Date
19 November 2017
Blue ribbons are distributed by organizers of the anti-Occupy campaign, but young protesters wearing yellow ribbons hold their ground. Photos: AFP
Blue ribbons are distributed by organizers of the anti-Occupy campaign, but young protesters wearing yellow ribbons hold their ground. Photos: AFP

Would you ‘unfriend’ an Occupy opponent?

To support or not to support the Occupy campaign, that’s the question that is dividing Hong Kong.

As protesters continue to occupy major roads in Hong Kong, people have found themselves on opposite sides of the issue in relation with friends and family members.

The raging issue has not only spurred a cacophony of arguments on social media and elsewhere but has also resulted in the breakup of friendships with some people hitting the “unfriend” button on the Facebook social networking site for people who don’t agree with their views, according to a Hong Kong Economic Journal report.

This goes to show that the issue, although political, is a highly emotional one, with many Hongkongers realizing that it has now affected their interpersonal relationship with friends, family members, schoolmates and fellow workers.

In the past week, as thousands took to the streets to press their demand for genuine universal suffrage for Hong Kong, some counselors said people have come to them for help on how to handle disagreements with family members and friends over the issue. It is not uncommon for such disagreements to end up in bad feelings and even breakup of friendships, they said.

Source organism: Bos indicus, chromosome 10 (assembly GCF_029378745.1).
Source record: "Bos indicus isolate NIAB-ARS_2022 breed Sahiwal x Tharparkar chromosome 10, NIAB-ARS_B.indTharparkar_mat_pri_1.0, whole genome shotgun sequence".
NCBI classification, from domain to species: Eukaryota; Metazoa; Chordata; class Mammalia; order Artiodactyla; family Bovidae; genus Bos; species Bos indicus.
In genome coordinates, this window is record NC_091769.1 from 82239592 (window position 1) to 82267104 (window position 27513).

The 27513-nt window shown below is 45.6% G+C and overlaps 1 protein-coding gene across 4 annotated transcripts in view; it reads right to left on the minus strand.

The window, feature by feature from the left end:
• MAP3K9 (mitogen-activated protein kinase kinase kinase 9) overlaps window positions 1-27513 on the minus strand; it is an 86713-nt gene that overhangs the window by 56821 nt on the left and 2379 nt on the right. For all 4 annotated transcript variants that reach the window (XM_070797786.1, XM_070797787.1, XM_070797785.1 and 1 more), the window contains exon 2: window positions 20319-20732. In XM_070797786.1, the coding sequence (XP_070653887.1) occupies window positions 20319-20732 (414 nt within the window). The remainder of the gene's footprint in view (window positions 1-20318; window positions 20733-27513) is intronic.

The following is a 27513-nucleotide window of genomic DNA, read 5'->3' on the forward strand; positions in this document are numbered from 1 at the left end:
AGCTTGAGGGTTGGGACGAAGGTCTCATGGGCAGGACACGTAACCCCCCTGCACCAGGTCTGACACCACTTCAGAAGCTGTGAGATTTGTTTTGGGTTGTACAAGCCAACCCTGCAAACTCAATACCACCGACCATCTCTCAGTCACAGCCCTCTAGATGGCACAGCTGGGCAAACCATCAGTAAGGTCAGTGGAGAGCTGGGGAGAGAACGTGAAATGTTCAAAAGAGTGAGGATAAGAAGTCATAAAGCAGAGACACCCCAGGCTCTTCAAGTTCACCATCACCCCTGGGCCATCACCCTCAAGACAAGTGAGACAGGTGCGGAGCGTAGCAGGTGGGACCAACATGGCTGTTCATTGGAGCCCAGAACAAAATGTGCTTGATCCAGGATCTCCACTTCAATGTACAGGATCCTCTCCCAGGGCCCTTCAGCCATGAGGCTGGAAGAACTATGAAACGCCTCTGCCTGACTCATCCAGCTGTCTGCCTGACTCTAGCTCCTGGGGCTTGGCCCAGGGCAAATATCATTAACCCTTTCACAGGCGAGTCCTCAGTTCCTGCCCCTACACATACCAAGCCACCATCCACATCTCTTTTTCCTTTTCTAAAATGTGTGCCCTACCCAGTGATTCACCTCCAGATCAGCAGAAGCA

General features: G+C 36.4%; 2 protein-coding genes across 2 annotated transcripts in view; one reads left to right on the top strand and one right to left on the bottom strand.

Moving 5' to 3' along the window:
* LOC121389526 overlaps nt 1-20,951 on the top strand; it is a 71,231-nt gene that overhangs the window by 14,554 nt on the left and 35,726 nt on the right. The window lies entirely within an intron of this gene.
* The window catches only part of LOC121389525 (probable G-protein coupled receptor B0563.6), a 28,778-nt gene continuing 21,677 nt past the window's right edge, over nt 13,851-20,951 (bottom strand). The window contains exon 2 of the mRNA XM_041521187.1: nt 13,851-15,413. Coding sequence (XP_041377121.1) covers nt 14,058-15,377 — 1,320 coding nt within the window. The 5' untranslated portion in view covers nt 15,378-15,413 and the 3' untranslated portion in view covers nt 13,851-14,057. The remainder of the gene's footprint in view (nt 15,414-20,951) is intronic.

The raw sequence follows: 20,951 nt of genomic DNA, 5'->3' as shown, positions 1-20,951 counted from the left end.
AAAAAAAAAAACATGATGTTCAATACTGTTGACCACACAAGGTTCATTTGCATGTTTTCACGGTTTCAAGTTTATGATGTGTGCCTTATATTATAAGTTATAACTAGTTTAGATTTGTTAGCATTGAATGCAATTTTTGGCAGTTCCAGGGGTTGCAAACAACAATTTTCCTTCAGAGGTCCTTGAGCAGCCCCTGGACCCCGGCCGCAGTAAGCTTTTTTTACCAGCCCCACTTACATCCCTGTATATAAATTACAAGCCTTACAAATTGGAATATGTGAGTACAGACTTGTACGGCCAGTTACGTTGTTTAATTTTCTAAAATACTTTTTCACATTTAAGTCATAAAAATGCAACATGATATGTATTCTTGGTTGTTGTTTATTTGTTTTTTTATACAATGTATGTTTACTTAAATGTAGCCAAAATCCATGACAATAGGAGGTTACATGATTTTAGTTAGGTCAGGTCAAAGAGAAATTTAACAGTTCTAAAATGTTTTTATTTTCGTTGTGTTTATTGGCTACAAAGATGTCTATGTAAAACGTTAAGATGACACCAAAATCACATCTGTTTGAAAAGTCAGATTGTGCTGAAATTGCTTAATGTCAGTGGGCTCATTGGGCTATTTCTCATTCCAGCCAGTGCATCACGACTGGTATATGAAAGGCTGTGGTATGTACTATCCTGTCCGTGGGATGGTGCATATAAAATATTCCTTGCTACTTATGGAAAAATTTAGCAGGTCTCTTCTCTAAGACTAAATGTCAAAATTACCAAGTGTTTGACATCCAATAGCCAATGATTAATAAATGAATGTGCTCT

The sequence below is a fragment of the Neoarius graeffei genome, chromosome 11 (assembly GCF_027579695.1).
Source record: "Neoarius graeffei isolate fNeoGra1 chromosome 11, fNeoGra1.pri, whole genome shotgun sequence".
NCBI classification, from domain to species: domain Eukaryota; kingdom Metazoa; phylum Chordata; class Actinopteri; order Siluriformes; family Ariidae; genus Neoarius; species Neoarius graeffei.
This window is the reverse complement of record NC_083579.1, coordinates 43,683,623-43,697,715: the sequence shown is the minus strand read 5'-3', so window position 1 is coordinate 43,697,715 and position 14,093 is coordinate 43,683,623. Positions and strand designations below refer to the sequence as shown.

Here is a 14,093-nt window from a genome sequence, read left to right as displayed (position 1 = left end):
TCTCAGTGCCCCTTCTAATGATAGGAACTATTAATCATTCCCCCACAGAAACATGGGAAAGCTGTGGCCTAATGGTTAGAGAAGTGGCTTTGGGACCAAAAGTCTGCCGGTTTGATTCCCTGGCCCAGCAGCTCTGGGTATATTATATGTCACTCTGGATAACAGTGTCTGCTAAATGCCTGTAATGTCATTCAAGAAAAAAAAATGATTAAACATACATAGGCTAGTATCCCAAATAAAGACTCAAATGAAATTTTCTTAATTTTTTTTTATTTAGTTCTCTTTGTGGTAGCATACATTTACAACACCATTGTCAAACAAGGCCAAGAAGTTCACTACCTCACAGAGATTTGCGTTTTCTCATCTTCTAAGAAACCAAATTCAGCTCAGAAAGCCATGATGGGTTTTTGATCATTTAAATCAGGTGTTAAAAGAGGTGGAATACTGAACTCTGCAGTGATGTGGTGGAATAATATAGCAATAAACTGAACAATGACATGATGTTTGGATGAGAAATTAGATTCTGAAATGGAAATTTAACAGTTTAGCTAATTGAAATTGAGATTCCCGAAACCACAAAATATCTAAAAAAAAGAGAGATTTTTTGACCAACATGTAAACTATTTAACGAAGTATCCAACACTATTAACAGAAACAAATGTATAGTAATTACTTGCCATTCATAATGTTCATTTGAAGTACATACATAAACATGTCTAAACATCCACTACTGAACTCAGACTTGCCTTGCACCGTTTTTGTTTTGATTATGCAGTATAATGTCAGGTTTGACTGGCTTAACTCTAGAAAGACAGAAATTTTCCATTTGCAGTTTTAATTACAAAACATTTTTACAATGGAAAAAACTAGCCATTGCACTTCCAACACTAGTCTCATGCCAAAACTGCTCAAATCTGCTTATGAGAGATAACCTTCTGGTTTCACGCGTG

At home, altercations between parents and children have intensified over the issue. Some people are even worried about the color of the clothes they wear as choosing the wrong one might prove to be a source of conflict in their social circles. 

Since Sept. 29, when the Occupy campaign officially began, a help hotline jointly set up by the Hong Kong Psychological Society and the Hong Kong Red Cross has been receiving quite a number of calls related to the protest movement.

According to a psychiatrist working at the society, many of the calls came from persons who fear the protests may lead to chaos in the city while others sought help on how to handle relationship with people who have a different view on the political debate.

Some callers even insisted on first knowing the political view of the volunteer worker receiving their calls, and once they learned that their views were different, they would immediately disconnect the line, the psychiatrist said.

She advised people who are being affected emotionally to try to watch less news or even stop watching news about the issue.

The psychiatrist also suggested that they avoid talking about politics with friends and family members if they feel the subject can affect their relationship.

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TL/AC/CG

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